Here come the Olympics, when we are reminded of the unquenchable spirit of the athlete, the true fellowship of nations through sport—and the Spam-brained quality of most national anthems.
It's so sad when bad anthems happen to good countries. America, for one. Ours goes up and down so many octaves only certain German shepherds can hear all of it. Still, I've covered eight Olympics, and our anthem doesn't come close to these:
Andorra. I look forward with great zeal to the day when a 350-pound Andorran shot-putter with phone booths for arms stands on the podium and sings: "I was born a princess, a maiden!" Hey, with today's medical breakthroughs, it's possible.
Ukraine. I love it because it asks so little. The first line: "Ukraine has not perished." I call that managing national expectations: "We're not dead, okay? Give us that."
Thailand. This anthem is played each day at 8 a.m. and 6 p.m. It declares, "Every inch of Thailand belongs to the Thais." Odd. Was anyone under the impression it belonged to Diddy?
Syria. Someone must have written this one in a hurry, or bought it at a discount anthem store, because it contains this verse: "A land resplendent with brilliant suns, becoming another sky, or almost a sky." I would've loved to be inside the mind of the guy who wrote that. Let's see. We have so many suns it's like a whole 'nother sky. No, wait. Nobody's going to believe that. I'll just add, "or almost a sky." Hell, what do they expect for $9.95?
Algeria. "We have taken the noise of gunpowder as our rhythm and the sound of machine guns as our melody." This is why no one invites your band anywhere.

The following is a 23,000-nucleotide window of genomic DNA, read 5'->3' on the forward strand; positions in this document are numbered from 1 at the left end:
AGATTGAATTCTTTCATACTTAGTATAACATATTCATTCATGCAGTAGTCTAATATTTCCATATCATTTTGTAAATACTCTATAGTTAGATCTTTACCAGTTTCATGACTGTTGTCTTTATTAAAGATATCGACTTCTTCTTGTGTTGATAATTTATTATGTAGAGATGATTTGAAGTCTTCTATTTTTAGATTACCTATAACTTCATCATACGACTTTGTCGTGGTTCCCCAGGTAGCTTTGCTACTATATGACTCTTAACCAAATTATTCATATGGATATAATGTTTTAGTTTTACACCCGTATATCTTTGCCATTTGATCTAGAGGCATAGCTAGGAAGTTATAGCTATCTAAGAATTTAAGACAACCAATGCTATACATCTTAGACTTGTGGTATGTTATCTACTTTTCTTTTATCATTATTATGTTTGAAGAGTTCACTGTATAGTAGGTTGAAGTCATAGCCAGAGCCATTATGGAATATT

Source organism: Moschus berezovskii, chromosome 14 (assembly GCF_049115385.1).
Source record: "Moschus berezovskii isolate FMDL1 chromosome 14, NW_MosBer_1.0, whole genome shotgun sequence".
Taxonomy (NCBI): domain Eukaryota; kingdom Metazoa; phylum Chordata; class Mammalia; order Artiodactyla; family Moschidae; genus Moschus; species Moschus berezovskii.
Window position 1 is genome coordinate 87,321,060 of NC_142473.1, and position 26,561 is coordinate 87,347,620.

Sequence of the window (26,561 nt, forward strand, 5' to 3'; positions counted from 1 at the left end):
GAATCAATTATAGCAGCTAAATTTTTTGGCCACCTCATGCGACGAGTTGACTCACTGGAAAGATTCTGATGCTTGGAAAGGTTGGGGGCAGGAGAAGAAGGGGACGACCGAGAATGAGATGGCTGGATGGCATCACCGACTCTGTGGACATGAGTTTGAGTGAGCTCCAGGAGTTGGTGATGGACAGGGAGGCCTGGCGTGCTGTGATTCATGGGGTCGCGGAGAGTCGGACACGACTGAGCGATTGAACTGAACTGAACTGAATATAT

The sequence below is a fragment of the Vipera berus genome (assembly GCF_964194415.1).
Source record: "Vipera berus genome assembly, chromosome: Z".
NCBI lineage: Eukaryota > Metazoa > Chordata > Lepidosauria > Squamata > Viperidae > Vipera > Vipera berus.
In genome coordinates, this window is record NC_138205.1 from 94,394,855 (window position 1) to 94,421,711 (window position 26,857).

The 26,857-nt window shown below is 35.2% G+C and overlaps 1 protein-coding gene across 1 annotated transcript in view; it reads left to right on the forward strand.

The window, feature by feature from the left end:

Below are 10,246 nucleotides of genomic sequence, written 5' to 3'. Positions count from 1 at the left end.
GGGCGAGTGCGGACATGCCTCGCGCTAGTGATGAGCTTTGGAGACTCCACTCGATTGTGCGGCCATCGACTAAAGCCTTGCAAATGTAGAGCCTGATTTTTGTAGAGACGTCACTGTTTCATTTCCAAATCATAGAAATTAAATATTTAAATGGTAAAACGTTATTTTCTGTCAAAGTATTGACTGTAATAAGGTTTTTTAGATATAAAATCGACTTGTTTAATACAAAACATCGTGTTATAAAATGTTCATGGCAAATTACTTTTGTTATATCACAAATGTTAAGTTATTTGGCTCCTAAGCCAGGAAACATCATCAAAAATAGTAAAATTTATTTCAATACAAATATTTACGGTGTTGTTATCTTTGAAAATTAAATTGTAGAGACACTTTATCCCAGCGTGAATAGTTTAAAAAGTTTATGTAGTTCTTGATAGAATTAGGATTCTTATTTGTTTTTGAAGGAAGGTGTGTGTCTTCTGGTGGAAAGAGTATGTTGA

Sweden. Here is a national anthem that has almost nothing to do with the country it honors. It's mostly about the Nordic way of life. Swedes are like that. Once, at an Olympic soccer game, I listened to Swedish fans chanting and singing. Finally, I asked one what they were urging their players to do. "The players?" she said. "We simply chant: 'We are from Sweden, we have come a long way and we are drunk!'"
China. The Chinese change their national anthem about every other Tuesday, but the latest, approved in 2004, talks about putting up a "new Great Wall!" If I'm Chinese, and I'm looking at the 4,500-mile one that took 19 centuries to build, I'm thinking, Look, we'll do a Good Wall, but Great? No way.
Australia. Aussies cannot quite decide between the stodgy, government-approved "Advance Australia Fair" or the one they really like, the folk song "Waltzing Matilda," the country's official anthem at the 1976 Montreal Olympics. It'd be like our dumping "The Star-Spangled Banner" for "Old McDonald." "Waltzing Matilda" is all about a swagman who sits under a coolibah watching his billy, then drowns himself in a billabong to avoid a squatter. And who doesn't love a story like that?
Russia. Another country that has gone through more national anthems than Amy Winehouse has rehabs. The latest, adopted in 2000 by order of then-president Vladimir Putin, goes like this: "Russia, our homeland, most beautiful of all nations, sing it loud or you'll farm icicles in Siberia rest of days." (Okay, I made that up.)
Mexico. Legend has it, this one was written by a poet whose fiancée locked him in a room of her parents' house and wouldn't let him out until all 10 verses were done. If ever there were a guy who needed to throw in a few "or almost a sky" lines, it was him.
Greece and Cyprus have the same anthem, which goes for 158 verses. Olympic officials dread Greeks or Cypriots winning gold. Last time it happened, three trombone players were hospitalized.
The national anthem of Spain is easy to learn. It contains no words. Don't you wish the same could be said of Imus?
And here's a cool fact: Afghanistan's anthem was banned during the reign of the Taliban. Now it's back.
Along the way, of course, we will also admire great anthems. Hate to admit it, but France's "La Marseillaise" is very good. Remember how it drowned out the Nazis in Casablanca? Then again, these are the people who decided snails were lunch.
The best, though, is Great Britain's "God Save the Queen." For catchiness it ranks only slightly behind "It's a Small World (After All)." Maybe this is why countries like Germany, Switzerland and Liechtenstein have ripped off the tune over the years, changing nothing but the lyrics. Nobody's owed any royalties, though, because to this day no one is really sure who wrote it.
Maybe the guy's fiancée locked him up.
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